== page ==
President Obama will celebrate the 4th of July weekend in part by ritually sacrificing majestic bald eagles on the alter of “green energy.” Liberals might call that progress. Real Americans would rightly call it what it is: bird murder.
Last week, the Obama administration gave a California wind farm permission to kill bald eagles with impunity for up to 30 years. The birds are supposed to be protected under federal law; without a waiver from the president, killing them would result in six-figure fines and up to 18 months in prison per eagle.
The move is just the latest escalation in the administration’s eco-genocide, which biologists estimate is responsible for the horrific death of hundreds of thousands of birds each year. The birds are typically chopped out of the sky in brutal fashion by the enormous and unsightly turbine blades.
Sen. Mark Udall is pleading for an extension for billions in subsidies to prop up the wind industry, a fight to protect tax credits utilized by Warren Buffett and one of the Colorado Democrat’s top donors.
The U.S. federal government has awarded a Chinese-backed energy firm $47 million to construct a wind farm in Atlantic City, N.J., after the state rejected the project, twice.
Expired federal tax credits for the wind industry are in front of Congress again, but the political future for the long-standing subsidies is anything but safe, according to a new report.
Patrick Allitt has written a book no one will like. Neither environmentalists nor those he calls counterenvironmentalists. He’ll be tempted to flatter himself with the tattered response of those criticized from both sides: “I must be doing something right.” He’ll be wrong.
The purpose of the book, in Allitt’s words, is “to explain the history of American environmental controversies since World War II and to encourage an optimistic attitude toward the environmental future.” But it reads more like an environmental “he said, she said.” On issue after issue, Allitt presents one side, then the other, making for a seesaw of a read.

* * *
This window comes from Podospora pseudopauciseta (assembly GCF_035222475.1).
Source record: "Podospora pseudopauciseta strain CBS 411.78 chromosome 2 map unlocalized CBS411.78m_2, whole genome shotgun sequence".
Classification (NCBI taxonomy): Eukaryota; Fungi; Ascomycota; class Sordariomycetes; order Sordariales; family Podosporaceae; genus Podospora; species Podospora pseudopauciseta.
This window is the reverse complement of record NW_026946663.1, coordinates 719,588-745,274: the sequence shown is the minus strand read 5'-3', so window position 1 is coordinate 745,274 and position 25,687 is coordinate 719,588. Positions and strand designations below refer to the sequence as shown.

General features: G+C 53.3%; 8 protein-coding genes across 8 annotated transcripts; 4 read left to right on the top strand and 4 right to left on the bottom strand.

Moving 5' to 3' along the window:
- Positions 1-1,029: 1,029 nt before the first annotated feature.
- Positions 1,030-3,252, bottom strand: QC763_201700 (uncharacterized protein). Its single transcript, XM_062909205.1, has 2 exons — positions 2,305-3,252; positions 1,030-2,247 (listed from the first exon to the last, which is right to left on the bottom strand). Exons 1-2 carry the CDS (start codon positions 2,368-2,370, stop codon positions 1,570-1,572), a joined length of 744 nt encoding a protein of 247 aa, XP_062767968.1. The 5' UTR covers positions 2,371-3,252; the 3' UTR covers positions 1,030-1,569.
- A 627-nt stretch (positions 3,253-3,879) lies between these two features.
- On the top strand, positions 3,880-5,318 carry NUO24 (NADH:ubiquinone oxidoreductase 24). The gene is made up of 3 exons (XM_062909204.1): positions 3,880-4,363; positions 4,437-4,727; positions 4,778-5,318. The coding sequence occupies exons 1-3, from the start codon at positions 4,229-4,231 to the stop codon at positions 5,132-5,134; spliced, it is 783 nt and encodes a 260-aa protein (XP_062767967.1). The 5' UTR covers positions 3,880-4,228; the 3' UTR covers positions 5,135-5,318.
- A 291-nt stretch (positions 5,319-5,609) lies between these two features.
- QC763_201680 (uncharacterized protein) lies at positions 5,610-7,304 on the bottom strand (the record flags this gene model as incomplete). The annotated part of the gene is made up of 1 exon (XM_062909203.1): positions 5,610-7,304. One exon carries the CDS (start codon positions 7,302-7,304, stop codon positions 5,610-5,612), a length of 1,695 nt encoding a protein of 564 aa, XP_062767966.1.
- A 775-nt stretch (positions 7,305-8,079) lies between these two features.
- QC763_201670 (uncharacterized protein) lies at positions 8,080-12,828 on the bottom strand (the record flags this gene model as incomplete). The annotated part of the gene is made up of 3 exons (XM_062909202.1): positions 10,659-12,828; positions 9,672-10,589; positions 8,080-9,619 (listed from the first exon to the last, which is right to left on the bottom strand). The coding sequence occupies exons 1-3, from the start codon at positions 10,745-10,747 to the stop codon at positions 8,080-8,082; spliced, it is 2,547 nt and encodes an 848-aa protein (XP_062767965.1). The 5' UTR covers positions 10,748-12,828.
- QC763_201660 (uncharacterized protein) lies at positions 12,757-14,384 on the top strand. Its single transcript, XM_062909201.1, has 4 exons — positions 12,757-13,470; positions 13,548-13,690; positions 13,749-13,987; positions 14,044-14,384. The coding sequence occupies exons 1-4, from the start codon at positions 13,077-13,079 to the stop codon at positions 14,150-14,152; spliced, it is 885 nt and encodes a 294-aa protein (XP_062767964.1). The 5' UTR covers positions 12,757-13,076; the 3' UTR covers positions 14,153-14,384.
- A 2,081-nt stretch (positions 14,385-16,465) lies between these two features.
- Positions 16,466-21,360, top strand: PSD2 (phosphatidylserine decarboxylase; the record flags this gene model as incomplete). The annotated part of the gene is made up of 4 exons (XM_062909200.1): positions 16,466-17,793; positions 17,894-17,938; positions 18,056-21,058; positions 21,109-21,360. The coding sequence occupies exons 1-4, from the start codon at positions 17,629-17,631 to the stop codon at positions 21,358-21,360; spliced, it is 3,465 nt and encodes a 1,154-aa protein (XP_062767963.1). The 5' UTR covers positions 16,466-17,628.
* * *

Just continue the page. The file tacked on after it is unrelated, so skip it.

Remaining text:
A new report published in Biological Conservation estimates that between 140,000 and 328,000 birds are killed annually by wind turbines in the United States.
The Interior Department is close to finalizing a rule that would allow wind farms to kill eagles, National Journal reports.
At first sight, the A-Z dictionary format of James Delingpole’s latest effort, The Little Green Book of Eco-Fascism, seems surprising. But there is a sound reason for its structure. In his prior book, Watermelons, Delingpole cited George Orwell: “Who controls the language controls the culture. Who controls the culture wins the political argument. … [Orwell] explained that one of the most effective ways of suppressing heretical thought was to eliminate undesirable words or strip them of their meaning.”
Eco-fascists have a talent for that sort of thing.
Renewable energy company Duke Energy agreed to pay $1 million in fines for causing the deaths of protected birds on Friday, the New York Times reports.